Publisher:Dundurn Press, 2018Note: This book was purchased with support from the Government of Canada's Social Development Partnerships Program - Disability Component.
- Author: Bartleman, JamesDate:Created2018Summary:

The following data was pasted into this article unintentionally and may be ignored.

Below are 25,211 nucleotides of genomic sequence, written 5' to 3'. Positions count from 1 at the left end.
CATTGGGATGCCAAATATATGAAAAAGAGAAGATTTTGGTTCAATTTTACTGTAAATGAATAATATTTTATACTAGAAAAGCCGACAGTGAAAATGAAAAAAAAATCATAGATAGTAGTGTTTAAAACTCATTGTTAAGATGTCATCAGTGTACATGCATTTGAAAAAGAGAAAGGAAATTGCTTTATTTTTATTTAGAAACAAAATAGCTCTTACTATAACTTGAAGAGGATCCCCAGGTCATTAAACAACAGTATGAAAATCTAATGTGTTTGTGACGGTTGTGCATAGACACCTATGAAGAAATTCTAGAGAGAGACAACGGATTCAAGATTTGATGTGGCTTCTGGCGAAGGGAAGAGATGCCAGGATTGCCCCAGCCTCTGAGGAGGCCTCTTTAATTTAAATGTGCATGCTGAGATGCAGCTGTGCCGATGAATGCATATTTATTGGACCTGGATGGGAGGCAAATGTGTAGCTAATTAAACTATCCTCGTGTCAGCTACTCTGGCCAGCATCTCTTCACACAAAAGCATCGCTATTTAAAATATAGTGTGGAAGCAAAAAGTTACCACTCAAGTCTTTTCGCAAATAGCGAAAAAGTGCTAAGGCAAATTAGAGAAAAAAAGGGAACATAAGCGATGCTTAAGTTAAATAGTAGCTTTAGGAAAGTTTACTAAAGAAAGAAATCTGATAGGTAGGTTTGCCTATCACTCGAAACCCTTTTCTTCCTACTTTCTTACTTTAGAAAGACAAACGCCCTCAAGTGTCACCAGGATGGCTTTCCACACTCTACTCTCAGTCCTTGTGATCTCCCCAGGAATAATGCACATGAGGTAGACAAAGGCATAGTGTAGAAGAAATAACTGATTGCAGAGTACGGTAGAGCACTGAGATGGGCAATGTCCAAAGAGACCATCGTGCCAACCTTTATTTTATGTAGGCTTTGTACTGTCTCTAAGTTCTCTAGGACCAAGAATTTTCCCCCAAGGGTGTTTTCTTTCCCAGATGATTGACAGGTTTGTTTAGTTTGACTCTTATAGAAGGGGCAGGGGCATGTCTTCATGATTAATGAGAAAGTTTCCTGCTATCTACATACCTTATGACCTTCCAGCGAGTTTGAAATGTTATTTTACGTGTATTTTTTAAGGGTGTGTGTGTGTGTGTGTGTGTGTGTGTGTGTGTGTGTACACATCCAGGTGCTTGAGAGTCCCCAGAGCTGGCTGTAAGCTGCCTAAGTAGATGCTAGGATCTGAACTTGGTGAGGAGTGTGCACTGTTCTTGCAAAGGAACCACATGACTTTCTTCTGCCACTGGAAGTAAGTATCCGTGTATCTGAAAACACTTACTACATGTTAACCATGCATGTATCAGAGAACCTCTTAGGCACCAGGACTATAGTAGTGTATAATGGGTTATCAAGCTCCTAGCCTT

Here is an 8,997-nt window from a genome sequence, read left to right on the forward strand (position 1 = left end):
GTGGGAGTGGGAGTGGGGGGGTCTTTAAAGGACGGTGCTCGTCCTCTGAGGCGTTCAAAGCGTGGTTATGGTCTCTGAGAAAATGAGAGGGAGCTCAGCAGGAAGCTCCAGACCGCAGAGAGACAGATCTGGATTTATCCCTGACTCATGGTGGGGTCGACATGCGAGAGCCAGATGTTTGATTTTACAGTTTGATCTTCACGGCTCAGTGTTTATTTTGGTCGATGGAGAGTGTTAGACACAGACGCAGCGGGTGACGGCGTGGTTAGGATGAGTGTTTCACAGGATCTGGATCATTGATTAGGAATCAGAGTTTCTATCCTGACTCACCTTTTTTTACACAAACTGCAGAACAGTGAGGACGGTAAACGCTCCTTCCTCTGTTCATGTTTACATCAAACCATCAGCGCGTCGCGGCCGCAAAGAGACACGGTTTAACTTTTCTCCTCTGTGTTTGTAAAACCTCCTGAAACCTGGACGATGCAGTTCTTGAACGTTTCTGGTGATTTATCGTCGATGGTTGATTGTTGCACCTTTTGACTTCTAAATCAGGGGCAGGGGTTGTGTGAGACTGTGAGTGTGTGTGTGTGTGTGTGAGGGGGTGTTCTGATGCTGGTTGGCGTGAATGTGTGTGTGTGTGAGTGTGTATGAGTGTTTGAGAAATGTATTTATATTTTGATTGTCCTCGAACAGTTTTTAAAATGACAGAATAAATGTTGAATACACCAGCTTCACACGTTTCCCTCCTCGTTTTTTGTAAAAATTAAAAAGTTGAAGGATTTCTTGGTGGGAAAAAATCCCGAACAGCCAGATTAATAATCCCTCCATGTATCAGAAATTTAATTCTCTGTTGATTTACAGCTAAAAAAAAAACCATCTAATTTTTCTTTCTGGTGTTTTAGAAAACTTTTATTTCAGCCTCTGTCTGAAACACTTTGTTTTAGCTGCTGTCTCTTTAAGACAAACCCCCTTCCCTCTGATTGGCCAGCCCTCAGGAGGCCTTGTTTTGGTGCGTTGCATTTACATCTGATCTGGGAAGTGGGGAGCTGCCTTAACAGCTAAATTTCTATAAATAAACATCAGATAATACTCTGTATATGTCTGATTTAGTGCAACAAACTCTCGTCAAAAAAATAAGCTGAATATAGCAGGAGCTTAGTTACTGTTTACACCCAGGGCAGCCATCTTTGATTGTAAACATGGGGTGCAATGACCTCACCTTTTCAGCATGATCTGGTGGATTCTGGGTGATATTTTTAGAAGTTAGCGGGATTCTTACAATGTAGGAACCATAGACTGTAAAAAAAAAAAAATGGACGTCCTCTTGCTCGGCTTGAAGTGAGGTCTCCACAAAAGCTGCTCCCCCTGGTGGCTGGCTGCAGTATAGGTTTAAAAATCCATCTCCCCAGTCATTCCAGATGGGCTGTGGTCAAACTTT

A novel of love and betrayal dealing with the biggest issues facing Canada’s Indigenous peoples today. In the summer of 1972, a float plane carrying a team of child welfare officials lands on a river flowing through the Yellow Dog Indian reserve. Their mission is to seize the twin babies of an Indigenous couple as part of an illegal scheme cooked up by the federal government to adopt out tens of thousands of Native children to white families. The baby girl, Brenda, is adopted and raised by a white family in Orillia. Meanwhile, that same summer, a baby boy named Greg is born to a white middle-class family. At the age of eighteen, Greg leaves home for the first time to earn money to help pay for his university expenses. He drinks heavily and becomes embroiled in the murder of a female student from a residential school. The destinies of Brenda and Greg intersect in this novel of passion, confronting the murder and disappearance of Indigenous women and the infamous Sixties Scoop.Subject(s): Canada | FICTION / Crime | Later 20th century c 1950 to c 1999 | Modern & contemporary fiction | Narrative theme: Social issues | Relating to Native American people | missing;murdered;aboriginal;women;sixties scoop;residential schoolOriginal Publisher: Toronto, DundurnLanguage(s): EnglishCollection(s)/Series: First Nation Communities Read 2019